"Climate change is the greatest environmental, economic, social and moral challenge of our time. While science can explain, we need stories to connect and inspire. Harris’s book is a celebration of the power and richness of storytelling in the Pacific, not just to illuminate the problems, but to shine a light towards the solutions". -- Lesley Hughes, Pro Vice-Chancellor and Distinguished Professor of Biology, Macquarie University, Australia
"Usha Harris’ book is a tribute to the Pacific grassroots communities. [It] is about empowering disadvantaged communities by providing them with the means to tell their own stories—as they see it and as they experience it. The basis of the book is the author’s firm belief in the bottom-up approach to highlighting and solving problems; a belief based not just on theory, but on participatory media tools and methodologies that the author has tried and tested in the field—with actual people with powerful stories to tell. The book’s underlying message is that if governments have failed in their work as custodians of the environment, then the people who are closest to the problem, should be enabled and inspired to play a leading role." -- Shailendra Singh, Coordinator of Journalism, University of the South Pacific, Suva, Fiji
"This volume is a breathtaking endeavour that shows how today’s big questions are those related to the intertwining of the local and the digital in environmental communication. Redefining what it means to take a bottom-up approach, this volume gives voice to the island communities of the Pacific, and in doing so, makes clear how much stories and narratives matter to environmental communication." -- Pieter Maeseele, Associate Professor and Head of the science and environmental communication divisions of IAMCR and ECREA, University of Antwerp, Belgium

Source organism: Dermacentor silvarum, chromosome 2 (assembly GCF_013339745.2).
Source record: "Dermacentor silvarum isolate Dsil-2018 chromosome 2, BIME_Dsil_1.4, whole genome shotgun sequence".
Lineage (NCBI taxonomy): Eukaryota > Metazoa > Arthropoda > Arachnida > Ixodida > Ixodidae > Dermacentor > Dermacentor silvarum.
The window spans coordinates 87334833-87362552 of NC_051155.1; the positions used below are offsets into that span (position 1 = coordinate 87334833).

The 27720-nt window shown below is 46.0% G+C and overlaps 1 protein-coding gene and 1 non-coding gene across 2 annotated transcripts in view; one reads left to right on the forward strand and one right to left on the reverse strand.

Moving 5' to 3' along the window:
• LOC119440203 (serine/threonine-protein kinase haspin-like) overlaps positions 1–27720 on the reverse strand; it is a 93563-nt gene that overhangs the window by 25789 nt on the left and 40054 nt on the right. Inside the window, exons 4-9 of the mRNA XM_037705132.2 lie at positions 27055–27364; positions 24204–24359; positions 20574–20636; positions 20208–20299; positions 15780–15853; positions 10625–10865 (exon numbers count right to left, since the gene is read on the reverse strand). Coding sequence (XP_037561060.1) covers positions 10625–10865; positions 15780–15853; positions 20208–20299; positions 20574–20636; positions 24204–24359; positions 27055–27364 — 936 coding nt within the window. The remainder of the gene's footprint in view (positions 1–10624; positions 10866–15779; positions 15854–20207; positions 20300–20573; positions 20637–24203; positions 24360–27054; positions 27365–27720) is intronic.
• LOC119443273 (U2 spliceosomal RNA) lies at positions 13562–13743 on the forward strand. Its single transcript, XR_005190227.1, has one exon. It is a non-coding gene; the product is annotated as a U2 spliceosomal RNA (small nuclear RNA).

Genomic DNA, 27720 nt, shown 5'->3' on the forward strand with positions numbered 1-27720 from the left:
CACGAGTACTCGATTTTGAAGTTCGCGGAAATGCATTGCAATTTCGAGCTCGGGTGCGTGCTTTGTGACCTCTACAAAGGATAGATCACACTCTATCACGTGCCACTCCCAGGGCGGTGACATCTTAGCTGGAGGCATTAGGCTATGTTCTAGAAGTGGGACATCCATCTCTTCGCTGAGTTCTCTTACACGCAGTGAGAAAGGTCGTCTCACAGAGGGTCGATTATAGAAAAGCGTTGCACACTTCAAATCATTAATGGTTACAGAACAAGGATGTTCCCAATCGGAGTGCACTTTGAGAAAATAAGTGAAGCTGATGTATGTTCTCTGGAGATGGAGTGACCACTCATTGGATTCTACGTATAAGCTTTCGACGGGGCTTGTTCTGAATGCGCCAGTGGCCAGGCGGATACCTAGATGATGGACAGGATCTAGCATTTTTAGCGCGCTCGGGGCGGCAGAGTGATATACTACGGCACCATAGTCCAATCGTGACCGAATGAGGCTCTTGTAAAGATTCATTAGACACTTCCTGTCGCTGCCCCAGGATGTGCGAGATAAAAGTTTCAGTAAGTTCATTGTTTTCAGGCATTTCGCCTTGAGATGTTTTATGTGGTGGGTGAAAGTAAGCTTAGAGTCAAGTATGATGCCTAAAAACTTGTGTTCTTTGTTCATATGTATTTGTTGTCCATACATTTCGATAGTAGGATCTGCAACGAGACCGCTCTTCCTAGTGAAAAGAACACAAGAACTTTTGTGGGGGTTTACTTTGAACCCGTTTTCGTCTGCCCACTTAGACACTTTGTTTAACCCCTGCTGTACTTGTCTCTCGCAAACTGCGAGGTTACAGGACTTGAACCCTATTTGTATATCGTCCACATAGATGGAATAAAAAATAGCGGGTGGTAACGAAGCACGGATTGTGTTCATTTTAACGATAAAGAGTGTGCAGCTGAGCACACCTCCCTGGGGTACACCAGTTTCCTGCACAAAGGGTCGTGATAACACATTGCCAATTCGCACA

List of Illustrations
List of Abbreviations
PART I Theory in Practice
Chapter 1 : Who is Telling our Stories?
Chapter 2: Participatory Environmental Communication: A Conceptual Framework
Chapter 3: Participatory Media – Pedagogy and Practice
Part II Bringing Pacific Island Perspectives
Chapter 4: Dialogic Encounters: Listening to People’s Stories
Chapter 5: Engaging Communities in Environmental Communication
Chapter 6: Community Informatics and the Power of Participation
Chapter 7 : Who is Listening?
Routledge Studies in Environmental Communication and Media offers a range of progressive and thought-provoking investigations and overviews of contemporary topics in environmental communication and media. Providing cutting edge original research and analysis, the series covers key issues from climate change to natural resources, examining film, advertising, marketing, journalism, storytelling and new media forms.
This international and academically rigorous book series offers vital insights to all those engaged with the process of creating and interpreting media messages about environmental topics, whether they be students, scholars, policy makers or practitioners. These interdisciplinary books provide an invaluable resource for discussion in advanced undergraduate and postgraduate courses in environmental communication and media studies, as well as in cultural studies, marketing, anthropology, sociology, philosophy and politics.
Please contact the Editor, Annabelle Harris (Annabelle.Harris@tandf.co.uk) to submit proposals.